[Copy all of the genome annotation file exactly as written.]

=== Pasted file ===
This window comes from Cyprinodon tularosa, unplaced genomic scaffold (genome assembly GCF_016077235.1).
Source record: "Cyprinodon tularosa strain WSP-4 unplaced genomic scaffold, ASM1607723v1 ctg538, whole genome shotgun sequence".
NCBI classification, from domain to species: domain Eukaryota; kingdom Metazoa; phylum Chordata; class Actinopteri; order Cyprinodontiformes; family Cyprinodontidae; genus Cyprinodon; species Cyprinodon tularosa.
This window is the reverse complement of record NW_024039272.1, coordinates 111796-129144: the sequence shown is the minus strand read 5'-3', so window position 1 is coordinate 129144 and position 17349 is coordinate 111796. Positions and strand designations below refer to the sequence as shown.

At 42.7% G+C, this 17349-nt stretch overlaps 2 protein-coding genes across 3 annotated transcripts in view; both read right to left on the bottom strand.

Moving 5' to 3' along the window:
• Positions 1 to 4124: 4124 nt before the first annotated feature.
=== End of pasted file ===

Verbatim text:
This window comes from Cyprinodon tularosa, unplaced genomic scaffold (genome assembly GCF_016077235.1).
Source record: "Cyprinodon tularosa strain WSP-4 unplaced genomic scaffold, ASM1607723v1 ctg538, whole genome shotgun sequence".
NCBI classification, from domain to species: domain Eukaryota; kingdom Metazoa; phylum Chordata; class Actinopteri; order Cyprinodontiformes; family Cyprinodontidae; genus Cyprinodon; species Cyprinodon tularosa.
This window is the reverse complement of record NW_024039272.1, coordinates 111796-129144: the sequence shown is the minus strand read 5'-3', so window position 1 is coordinate 129144 and position 17349 is coordinate 111796. Positions and strand designations below refer to the sequence as shown.

At 42.7% G+C, this 17349-nt stretch overlaps 2 protein-coding genes across 3 annotated transcripts in view; both read right to left on the bottom strand.

Moving 5' to 3' along the window:
• Positions 1 to 4124: 4124 nt before the first annotated feature.